One of Indiana’s Precious Few
By Chris Fairfield
This article is part of a series highlighting preserves where ACRES will retire trails as part of our comprehensive plan to update visitor amenities at nature preserves. For a complete list of retiring trails and public access updates, visit acreslandtrust.org/raisingourstandards.
Walking up the narrow entrance trail of Glennwood Nature Preserve, I anticipate something great and the land does not disappoint. The trail opens into a rare Northern Indiana circumneutral bog. This unique property once supported the south end of spring-fed Willet’s Lake. In the 1920s, the lake was quickly drained through the Anglin Ditch for agriculture and a gravel pit. Over the years, this drained area received minimal aeration. Fortunately, its glacial depressions filled with organic matter: Haughton muck, floating mats of sphagnum moss called hummocks and vegetation to create another wetland formation — a bog.
These 36.7 acres were part of Miami tribal territory ceded to the United States in the 1826 Treaty of Mississinewa. The acreage was later part of a larger parcel bestowed on the Anglin family by George Washington for the family’s service in the Revolutionary War. Today, thanks to the generous donation of Dr. Steven L. and Lynn Hossler of Kosciusko County, ACRES proudly owns and stewards this distinctive property.
In 2000, the Hosslers were actively looking for special land to save and enjoy. During the Hosslers’ initial inspection, hiking around an abandoned and overturned truck, a decaying silo and trash, Steven knew this acreage was exceptional. When the Hosslers attended the auction advertising the acreage as a building site or hunting ground, they doggedly outbid the timber prospectors. Three years later, they donated the preserve to ACRES in honor of Steven’s grandfather, Glenn Manwarren, who had inspired Steven to love nature during their morning countryside walks.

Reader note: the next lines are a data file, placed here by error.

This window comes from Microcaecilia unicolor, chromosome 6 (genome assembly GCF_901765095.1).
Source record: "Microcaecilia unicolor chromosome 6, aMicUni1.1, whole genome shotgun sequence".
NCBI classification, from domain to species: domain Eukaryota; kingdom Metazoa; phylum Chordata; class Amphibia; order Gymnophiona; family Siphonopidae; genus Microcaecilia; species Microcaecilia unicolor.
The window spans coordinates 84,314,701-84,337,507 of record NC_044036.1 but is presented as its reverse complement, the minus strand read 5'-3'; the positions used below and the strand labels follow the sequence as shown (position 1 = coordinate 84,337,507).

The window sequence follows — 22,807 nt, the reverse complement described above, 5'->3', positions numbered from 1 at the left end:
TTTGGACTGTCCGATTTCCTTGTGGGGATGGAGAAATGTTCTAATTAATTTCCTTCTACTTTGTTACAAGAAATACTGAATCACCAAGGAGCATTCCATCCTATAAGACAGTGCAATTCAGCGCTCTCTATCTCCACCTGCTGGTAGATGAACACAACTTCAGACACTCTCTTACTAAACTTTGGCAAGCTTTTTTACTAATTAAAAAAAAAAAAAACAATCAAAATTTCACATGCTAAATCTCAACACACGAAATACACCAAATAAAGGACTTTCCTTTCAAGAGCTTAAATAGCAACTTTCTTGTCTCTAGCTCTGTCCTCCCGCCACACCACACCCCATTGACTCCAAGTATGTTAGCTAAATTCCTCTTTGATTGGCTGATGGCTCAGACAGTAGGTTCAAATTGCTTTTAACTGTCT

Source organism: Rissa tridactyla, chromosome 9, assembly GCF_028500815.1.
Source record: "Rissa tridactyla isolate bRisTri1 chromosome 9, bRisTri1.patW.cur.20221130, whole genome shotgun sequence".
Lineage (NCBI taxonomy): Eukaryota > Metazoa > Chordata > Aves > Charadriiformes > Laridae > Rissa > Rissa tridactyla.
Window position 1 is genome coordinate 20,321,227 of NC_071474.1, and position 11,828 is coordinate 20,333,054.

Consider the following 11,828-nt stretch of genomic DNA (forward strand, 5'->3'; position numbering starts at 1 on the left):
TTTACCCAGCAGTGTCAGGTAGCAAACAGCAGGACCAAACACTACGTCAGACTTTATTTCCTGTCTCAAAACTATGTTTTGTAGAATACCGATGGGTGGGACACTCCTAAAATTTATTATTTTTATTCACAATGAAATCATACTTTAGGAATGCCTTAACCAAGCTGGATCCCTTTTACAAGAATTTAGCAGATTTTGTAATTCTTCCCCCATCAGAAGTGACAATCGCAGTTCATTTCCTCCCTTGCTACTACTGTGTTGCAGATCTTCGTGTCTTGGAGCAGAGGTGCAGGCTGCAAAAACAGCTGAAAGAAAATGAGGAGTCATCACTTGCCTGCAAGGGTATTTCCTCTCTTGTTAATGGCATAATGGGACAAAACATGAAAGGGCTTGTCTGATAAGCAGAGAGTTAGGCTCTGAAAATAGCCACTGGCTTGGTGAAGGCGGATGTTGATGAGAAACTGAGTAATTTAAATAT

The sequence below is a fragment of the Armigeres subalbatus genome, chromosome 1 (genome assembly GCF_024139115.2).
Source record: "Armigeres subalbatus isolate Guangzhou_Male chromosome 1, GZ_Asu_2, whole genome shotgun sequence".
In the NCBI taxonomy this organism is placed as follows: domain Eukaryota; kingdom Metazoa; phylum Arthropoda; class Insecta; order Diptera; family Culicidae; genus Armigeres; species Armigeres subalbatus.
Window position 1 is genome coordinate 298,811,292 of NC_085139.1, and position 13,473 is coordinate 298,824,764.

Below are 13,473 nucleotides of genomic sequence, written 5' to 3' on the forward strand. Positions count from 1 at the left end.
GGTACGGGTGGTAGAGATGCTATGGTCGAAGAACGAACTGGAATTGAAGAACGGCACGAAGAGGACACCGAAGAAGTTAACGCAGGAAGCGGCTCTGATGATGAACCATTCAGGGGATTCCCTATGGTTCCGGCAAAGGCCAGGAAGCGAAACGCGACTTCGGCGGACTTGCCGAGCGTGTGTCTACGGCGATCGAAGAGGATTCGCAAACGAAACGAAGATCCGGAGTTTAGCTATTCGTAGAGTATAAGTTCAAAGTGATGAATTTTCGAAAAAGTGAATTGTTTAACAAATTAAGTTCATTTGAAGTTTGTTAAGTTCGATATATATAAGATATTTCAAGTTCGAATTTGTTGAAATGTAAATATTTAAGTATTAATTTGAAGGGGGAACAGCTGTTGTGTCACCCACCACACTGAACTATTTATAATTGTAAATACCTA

Under ACRES forever care, Glennwood Nature Preserve will remain one of only 15 circumneutral bogs left in Indiana; many others were drained or mined for peat. Its maturing woods will continue to provide sanctuary to wildlife migrating through the surrounding agrarian landscape. The bog will absorb and filter water impurities from rain events and runoff. Its moist habitat will provide a healthy home to a wide variety of insects, amphibians and plants such as cattails, ferns, Canada mayflower, poison sumac and even some carnivorous plants. Glennwood Nature Preserve will remain an Indiana wetland treasure.
On December 31, 2022, ACRES will retire the public trails in this special place.
This article originally appeared in the Spring 2022 ACRES Quarterly, mailed to members each season. The 20-page Quarterly features ACRES news, stories and events. You can subscribe by becoming an ACRES member with a donation of $20 or more. Click here to learn more!